What ensued next was a panicked parenting brainstorming session. How do we tell her? Do we lie? Do we run to the front of the bus and jerk the wheel into a concrete barricade to end all our suffering? All options were considered.
The other import players on this bus stared on in horror, childless and unencumbered by the weight of keeping track of Bunny, but also feeling very unlucky to even be involved in this situation at all.
First they tried to ease the tension with jokes. No one was laughing.
Then they tried to comfort our child with distraction, which showed just how little they understood the gravity of it all.
Then they put their headphones in and probably said something to themselves that started with “When I have kids I’ll never…” and you know what you guys?! Famous last words. Famous. Last. Words.
We told her the truth. And she handled it how you’d expect someone to deal with the news of the loss of their best friend. She wept. Quietly. She leaned her tiny head against the glass of the bus window and lamented:
Bunny will be so lonely. It’s so dark. It’s raining.
Bunny is a part of me. How can he be gone? We are part of each other.
I love Bunny. I love him and I can’t sleep without him.
I’m a fully formed adult with highly honed rationalization skills, yet I held back tears through burning eyes and a bit lip. Plus that last one really felt like a threat and mama is tired you guys. Mama is so tired.
On the bus was one other mother, my lovely friend Yukina. A mother who didn’t understand most of the words we were saying but understood the pain of my baby crying.
Without us knowing, she texted a friend. And her friend, who I had never met in my entire life, left her warm, dry apartment at 10pm on a Sunday night, took the subway, and embarked on a search for Bunny outside in the rain. She enlisted a security guard and his flashlight. And she found him.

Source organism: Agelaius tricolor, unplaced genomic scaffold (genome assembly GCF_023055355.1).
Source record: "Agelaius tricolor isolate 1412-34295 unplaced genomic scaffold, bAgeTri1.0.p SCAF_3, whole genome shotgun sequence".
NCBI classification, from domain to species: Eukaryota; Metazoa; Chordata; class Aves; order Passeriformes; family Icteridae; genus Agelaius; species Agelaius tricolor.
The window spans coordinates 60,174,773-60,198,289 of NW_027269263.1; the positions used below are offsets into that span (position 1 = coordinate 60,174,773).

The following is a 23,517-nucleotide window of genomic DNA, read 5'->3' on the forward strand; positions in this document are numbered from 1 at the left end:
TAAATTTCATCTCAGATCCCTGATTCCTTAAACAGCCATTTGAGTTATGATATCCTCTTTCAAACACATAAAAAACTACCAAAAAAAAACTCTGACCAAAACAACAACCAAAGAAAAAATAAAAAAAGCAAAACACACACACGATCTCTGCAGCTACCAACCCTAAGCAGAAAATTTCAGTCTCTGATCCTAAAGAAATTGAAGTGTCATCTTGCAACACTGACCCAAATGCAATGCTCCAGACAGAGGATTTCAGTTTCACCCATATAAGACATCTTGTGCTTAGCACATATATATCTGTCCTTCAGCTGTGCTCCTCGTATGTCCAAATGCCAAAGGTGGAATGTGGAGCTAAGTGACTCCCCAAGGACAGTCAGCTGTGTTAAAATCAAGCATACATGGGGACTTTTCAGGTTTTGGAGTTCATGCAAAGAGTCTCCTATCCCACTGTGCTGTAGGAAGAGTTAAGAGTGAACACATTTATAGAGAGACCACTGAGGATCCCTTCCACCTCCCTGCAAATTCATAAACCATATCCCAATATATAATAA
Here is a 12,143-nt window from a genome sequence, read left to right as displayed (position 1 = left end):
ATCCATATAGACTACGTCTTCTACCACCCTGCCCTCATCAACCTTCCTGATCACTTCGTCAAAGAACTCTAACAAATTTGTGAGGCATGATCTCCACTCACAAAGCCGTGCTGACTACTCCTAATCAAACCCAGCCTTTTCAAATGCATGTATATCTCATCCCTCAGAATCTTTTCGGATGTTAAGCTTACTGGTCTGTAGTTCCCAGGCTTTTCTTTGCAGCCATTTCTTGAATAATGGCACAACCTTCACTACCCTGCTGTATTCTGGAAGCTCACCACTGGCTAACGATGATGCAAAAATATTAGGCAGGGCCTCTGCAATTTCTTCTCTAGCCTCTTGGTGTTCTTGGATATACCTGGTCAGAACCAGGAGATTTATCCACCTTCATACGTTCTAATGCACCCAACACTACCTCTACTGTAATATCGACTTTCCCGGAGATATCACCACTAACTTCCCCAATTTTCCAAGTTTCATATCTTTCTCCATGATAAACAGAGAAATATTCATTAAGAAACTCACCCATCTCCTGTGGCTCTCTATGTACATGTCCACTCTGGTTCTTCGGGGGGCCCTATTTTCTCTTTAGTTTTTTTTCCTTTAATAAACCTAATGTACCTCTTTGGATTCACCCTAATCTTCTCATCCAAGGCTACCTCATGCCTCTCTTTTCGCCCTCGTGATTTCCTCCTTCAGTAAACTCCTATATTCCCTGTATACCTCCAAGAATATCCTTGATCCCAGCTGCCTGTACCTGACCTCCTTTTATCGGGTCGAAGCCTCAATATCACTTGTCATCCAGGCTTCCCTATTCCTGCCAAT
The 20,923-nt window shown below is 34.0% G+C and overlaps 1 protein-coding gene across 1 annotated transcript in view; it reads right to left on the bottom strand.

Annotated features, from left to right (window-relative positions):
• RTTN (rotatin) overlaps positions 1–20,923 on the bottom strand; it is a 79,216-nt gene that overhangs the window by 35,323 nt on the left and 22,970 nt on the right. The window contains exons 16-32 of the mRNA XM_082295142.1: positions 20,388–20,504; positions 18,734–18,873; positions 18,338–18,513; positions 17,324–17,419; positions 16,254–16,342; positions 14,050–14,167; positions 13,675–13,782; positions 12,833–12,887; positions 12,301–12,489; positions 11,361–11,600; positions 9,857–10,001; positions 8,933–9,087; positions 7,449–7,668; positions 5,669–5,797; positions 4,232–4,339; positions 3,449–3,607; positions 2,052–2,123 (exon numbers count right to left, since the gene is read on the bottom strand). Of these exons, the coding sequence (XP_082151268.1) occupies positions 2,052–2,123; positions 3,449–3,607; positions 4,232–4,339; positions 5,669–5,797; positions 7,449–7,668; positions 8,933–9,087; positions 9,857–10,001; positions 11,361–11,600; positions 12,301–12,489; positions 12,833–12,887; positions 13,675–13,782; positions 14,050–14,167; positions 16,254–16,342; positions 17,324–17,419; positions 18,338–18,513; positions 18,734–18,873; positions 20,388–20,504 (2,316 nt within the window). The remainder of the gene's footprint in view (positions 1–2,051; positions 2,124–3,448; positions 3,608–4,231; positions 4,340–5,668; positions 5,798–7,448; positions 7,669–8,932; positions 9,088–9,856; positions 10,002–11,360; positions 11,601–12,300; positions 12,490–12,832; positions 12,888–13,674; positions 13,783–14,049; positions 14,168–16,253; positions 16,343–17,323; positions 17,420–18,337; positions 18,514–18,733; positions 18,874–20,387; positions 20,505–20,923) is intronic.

SHE FUCKING FOUND HIM ARE YOU GETTING THAT!?
Yukina called to me from the front of the bus and held up her phone. On the screen was a picture of Bunny, wet and dirty and sitting on a barren table. Like a ransom photo from the next Taken movie. This anonymous savior overnighted Bunny to us the next day. No mail was ever as anticipated or appreciated.
Almost two years later I took my girls on a trip to Seattle from Tokyo. We packed Bunny safely in the bottom of Vesper’s backpack. She checked him once, twice, before we left for the airport.
For the rest of the trip I didn’t worry about him. Because she never took him out. She slept with her sister in her arms, her hands empty. She didn’t ask for him when she got nervous in the Space Needle. She didn’t cry for him when she skinned her knee doing her signature dangerous running.
I wanted to feel free from the burden of watching over Bunny. I wanted to feel liberated from the insane amount of body odor that searching for that bastard has given me. I wanted to feel joy that she had grown up and out of Bunny in a natural way.
But I was sad. Because she’s growing up fast and she’s letting go of baby things. Because she isn’t a baby. And it’s wonderful and I’m glad but shit. Shit. Damn.
A few days ago Vesper was having a tough one. A hard day. Numerous injustices had befallen her, mostly related to having to share with her sister and being denied cupcakes. Her nerves were already on edge when she took a spill on her scooter. And that was it. Hysteria.
I sat with her, rubbing her back, waiting since waiting is all you can really do. Finally she gathered her voice enough to say Mommy, I need Bunny.
We dug him out of the backpack where he’d waited. She hugged him, stroked the green, took in his smell. She held him in her hands. Not the chubby, dimpled hands of a baby. But the slender, scraped up hands of a small girl. She stopped crying.
We were both happy.